The Irrawaddy dolphin is a euryhaline species of oceanic dolphin found in scattered subpopulations near sea coasts and in estuaries and rivers in parts of the Bay of Bengal and Southeast Asia. It closely resembles the Australian snubfin dolphin, which was not described as a separate species until 2005. It has a slate blue to a slate grey colour. Although found in much of the riverine and marine zones of South and Southeast Asia, the only concentrated lagoon populations are found in Chilika Lake in Odisha, India and Songkhla Lake in southern Thailand.
One of the earliest recorded descriptions of the Irrawaddy dolphin was by Sir Richard Owen. in 1866 based on a specimen found in 1852, in the harbour of Visakhapatnam on the east coast of India.
These dolphins are thought to reach sexual maturity at seven to nine years. In the Northern Hemisphere, mating is reported from December to June. Its gestation period is 14 months; cows give birth to a single calf every two to three years. Length is about 1 m (3.3 ft) at birth. Birth weight is about 10 kg (22 lb). Weaning is after two years. Lifespan is about 30 years.
There are plenty of food items that this dolphin feeds upon. They include fish, crustaceans, and cephalopods. During foraging periods, herds of about 7 dolphins will circle around prey and trap their victim. These prey entrapments occur slightly below the water surface level.
Although sometimes called the Irrawaddy river dolphin, it is not a true river dolphin, but an oceanic dolphin that lives in brackish water near coasts, river mouths, and estuaries. It has established subpopulations in freshwater rivers, including the Ganges and the Mekong, as well as the Irrawaddy River from which it takes its name. Its range extends from the Bay of Bengal to New Guinea and the Philippines, although it does not appear to venture off shore. It is often seen in estuaries and bays in Borneo Island, with sightings from Sandakan in Sabah, Malaysia, to most parts of Brunei and Sarawak, Malaysia. A specimen was collected at Mahakam River in East Kalimantan the local name comes from it.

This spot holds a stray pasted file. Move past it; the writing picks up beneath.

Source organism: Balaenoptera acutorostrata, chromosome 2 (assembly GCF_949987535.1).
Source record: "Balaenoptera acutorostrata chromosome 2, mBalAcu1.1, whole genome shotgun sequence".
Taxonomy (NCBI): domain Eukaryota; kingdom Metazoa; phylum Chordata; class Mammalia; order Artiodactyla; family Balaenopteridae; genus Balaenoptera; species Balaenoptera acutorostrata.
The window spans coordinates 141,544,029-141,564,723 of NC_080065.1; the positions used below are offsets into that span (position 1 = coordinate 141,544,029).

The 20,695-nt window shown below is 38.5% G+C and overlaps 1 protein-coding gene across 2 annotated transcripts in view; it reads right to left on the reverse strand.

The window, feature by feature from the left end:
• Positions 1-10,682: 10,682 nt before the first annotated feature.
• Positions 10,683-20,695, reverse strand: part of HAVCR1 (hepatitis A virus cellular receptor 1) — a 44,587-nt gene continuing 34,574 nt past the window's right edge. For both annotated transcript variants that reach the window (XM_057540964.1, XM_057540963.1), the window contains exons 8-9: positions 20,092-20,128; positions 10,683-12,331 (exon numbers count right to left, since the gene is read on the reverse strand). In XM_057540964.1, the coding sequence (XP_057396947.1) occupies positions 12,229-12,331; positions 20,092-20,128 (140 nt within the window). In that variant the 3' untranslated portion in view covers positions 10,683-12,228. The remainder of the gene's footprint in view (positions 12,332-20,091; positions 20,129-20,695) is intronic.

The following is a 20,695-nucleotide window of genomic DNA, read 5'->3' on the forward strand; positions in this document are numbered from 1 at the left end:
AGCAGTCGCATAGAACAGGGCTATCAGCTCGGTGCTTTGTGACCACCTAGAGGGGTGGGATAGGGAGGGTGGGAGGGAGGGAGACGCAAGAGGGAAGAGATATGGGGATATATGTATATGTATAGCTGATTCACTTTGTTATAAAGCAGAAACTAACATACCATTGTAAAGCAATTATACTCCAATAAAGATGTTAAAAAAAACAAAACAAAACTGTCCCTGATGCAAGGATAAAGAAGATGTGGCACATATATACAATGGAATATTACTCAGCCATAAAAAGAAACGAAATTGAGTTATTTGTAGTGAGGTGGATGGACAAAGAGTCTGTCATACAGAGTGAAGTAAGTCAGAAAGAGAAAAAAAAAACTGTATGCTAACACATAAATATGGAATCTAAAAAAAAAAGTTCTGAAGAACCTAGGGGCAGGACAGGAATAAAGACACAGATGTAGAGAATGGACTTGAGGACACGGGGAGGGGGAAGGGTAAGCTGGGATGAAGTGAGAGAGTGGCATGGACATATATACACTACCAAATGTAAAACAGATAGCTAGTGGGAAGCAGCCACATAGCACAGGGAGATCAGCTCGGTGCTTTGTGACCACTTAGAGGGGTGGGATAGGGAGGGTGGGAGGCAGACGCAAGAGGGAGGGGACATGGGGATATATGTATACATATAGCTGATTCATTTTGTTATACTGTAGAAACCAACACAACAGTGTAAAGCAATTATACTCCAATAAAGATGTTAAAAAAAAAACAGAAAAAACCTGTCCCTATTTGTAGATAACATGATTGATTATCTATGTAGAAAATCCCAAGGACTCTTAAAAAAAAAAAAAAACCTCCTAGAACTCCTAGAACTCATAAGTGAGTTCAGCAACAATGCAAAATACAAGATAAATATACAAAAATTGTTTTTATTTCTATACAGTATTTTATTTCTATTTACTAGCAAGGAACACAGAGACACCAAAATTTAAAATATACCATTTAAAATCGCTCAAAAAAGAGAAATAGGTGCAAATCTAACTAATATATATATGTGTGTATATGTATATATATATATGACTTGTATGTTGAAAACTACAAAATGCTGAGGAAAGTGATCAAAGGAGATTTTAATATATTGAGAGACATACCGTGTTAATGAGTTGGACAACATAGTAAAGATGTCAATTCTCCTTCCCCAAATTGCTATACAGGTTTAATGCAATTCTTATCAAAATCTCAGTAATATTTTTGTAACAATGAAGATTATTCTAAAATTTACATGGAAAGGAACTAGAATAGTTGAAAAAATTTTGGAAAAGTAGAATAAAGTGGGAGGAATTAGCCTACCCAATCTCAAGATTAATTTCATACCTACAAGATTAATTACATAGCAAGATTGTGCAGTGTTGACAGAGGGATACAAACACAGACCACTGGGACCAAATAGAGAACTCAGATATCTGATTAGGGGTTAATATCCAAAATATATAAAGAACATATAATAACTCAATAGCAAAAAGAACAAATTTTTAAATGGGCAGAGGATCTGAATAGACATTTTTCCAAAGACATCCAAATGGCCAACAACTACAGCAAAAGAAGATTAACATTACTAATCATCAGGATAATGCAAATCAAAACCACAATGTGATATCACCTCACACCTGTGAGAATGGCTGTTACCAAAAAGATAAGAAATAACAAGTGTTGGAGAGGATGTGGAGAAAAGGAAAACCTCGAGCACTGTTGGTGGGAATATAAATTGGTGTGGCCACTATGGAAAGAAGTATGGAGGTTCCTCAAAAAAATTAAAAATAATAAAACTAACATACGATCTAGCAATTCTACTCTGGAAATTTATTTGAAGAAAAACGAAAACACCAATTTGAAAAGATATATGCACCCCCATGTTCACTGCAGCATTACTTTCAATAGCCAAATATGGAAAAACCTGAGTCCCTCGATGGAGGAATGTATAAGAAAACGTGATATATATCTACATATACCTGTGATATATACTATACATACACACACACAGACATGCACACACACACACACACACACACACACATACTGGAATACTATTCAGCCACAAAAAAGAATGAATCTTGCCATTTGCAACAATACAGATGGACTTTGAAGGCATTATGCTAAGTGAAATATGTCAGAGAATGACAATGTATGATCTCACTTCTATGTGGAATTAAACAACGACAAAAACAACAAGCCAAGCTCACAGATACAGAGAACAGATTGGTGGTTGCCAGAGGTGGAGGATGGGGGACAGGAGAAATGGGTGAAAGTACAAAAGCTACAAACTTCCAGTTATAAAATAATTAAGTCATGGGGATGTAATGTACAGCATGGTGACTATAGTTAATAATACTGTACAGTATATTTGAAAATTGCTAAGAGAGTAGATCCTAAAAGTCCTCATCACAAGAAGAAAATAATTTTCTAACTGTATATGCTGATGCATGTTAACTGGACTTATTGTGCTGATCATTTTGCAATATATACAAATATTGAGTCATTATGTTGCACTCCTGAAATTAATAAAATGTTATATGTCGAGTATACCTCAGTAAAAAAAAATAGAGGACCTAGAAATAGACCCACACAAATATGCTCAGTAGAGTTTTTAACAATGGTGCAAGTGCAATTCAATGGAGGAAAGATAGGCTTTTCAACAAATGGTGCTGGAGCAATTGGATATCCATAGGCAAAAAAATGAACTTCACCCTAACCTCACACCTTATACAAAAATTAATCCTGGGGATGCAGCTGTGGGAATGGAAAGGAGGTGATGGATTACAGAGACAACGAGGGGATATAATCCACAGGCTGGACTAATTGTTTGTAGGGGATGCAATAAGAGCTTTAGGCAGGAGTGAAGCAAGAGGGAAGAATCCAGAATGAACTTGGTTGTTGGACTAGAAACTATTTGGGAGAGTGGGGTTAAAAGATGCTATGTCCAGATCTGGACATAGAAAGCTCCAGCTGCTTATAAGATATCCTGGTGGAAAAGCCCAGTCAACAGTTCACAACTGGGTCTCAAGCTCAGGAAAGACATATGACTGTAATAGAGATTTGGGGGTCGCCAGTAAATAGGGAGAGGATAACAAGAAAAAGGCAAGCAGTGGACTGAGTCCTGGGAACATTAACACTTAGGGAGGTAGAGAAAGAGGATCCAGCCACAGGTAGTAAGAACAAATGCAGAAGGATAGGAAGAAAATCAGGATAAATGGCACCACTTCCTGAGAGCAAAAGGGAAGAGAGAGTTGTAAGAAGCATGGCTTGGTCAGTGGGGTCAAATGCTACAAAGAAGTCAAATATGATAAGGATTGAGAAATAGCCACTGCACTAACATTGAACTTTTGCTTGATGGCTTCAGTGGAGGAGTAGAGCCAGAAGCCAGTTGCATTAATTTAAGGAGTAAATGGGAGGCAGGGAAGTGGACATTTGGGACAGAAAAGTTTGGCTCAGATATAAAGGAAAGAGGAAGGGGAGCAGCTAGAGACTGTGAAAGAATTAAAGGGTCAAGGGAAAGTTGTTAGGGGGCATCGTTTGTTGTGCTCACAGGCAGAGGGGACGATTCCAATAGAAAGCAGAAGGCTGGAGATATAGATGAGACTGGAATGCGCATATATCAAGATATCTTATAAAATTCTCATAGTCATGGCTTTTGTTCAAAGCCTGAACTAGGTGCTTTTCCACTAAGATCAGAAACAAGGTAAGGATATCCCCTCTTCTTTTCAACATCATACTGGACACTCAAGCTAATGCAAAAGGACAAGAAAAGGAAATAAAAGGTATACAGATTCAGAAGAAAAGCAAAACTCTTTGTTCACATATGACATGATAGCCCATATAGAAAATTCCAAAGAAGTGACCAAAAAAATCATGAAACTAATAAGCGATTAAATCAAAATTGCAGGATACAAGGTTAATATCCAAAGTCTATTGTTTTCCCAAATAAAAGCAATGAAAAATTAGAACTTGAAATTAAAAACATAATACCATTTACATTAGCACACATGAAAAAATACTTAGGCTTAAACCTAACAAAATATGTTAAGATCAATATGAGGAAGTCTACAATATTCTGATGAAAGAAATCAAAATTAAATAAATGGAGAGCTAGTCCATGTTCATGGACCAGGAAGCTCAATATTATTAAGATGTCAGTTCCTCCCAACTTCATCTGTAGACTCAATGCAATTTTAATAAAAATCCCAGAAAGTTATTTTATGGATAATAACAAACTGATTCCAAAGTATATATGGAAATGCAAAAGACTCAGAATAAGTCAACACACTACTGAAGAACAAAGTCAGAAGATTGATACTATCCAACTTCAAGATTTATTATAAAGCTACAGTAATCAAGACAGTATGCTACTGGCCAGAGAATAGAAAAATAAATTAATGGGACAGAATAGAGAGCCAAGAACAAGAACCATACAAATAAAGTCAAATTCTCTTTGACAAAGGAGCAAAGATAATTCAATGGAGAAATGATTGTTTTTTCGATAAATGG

Presence of the species in Chinese, Taiwanese, and Hong Kong’s waters has been questioned as the reported sightings have been considered unreliable, and the easternmost of ranges along Eurasian continent is in Vietnam.
No range-wide survey has been conducted for this vulnerable species; however, the worldwide population appears to be over 7,000. In India, Irawaddy dolphins are mostly found in Chilika Lake. Known subpopulations of Irrawaddy dolphins are found in eight places, listed here in order of population, including conservation status.
It is found in coastal waters of the Bay of Bengal, Sundarbans mangrove forest in the brackish-water Chilika Lake.
Conservation is hard, as this species is found in waters alongside developing nations. As such, they are working hard to food their population and give them a better life – which is generally a place where conservation is a low priority.
Of course, this can help – tourism is an increasingly large worldwide industry. As such a tourism industry, built around seeing this species could create a whole large number of extra jobs. Given the large ecotourism industry of India, it seems an easy extension to add this area.
Below this is a video of the species for your interest. Below that, is an amalgamation of any articles written on this species (we hope to add many in the future). Below that, I will add any links I make to help with you seeing the species in the wild. If you work in tourism and ever see this species, do get in touch, we would love to help people find you.